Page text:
Q. One of my co-workers is always gossiping, and it borders on slander. She told a number of people in the office that I was in trouble because she saw me come out of my boss’ office crying. In reality, I was telling him about a serious health issue. Is there something I can do about her?
A. Your colleague didn’t just border on slandering you; she slandered you. Slander is making a false spoken statement damaging a person’s reputation. Depending on how noble and energetic you feel, there are three courses – each one more difficult and honorable than the previous.
Don’t do anything. She is who she is and she’ll do what she does. Proverbs 20:19 reminds us, “Whoever goes about slandering reveals secrets; therefore do not associate with one who speaks foolishly.” This approach has its merits. You’re not likely to change her. Her habit is driven by a bigger set of issues. A gossip is a small minded person with low self-esteem. Just ignore her. But realize that in doing so you’re ratifying or giving sanction to her wrongdoing.
She did you wrong. Give her a chance to do right. Be straightforward. Tell her that she spread a false statement about you and damaged your reputation, and ask for an apology. Don’t be emotional or confrontational, but very matter-of-fact.
This approach has its downsides. According to Proverbs 15:12, “A scoffer does not like to be reproved.” (Proverbs 15:12) If she denies it, simply end the conversation. You’ve made your point and gotten it off your chest. And it might at least inhibit her. If she apologizes, graciously accept it.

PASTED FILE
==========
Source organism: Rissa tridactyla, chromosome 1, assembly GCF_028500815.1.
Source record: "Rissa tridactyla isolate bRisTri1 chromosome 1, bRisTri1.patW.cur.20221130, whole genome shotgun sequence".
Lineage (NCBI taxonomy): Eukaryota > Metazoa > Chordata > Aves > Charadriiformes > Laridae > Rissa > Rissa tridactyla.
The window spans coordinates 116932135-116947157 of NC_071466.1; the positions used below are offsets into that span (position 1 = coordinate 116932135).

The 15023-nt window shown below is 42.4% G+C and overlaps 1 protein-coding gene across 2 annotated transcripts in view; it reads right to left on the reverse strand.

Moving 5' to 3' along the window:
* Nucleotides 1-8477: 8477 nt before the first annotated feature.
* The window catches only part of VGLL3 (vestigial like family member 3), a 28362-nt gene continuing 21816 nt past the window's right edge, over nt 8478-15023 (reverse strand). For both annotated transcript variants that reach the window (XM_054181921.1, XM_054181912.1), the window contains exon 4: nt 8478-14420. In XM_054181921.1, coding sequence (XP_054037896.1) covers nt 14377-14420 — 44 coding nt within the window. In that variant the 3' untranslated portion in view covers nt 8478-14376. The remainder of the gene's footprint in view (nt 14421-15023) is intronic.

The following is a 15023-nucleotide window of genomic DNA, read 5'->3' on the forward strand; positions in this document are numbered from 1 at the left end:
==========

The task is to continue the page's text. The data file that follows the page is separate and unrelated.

If you don’t get satisfaction from talking with your colleague, take your grievance to a higher level. Gossip and slander wreak havoc on the workplace, undermining trust, teamwork, retention and productivity. See if your boss would be willing to address this issue. Your colleague could be talked to privately and asked to upgrade her professional conduct. Or the boss could even advance a no-gossip policy to your team. He could quote physicist Marie Curie: “Be less curious about people and more curious about ideas” If they’re a top-flight team with good character, this could work. If they’re not, don’t touch the touchy subject. It will backfire.
Jim Berlucchi is the executive director of the Spitzer Center, whose mission is to build cultures of evangelization (www.spitzercenter.org).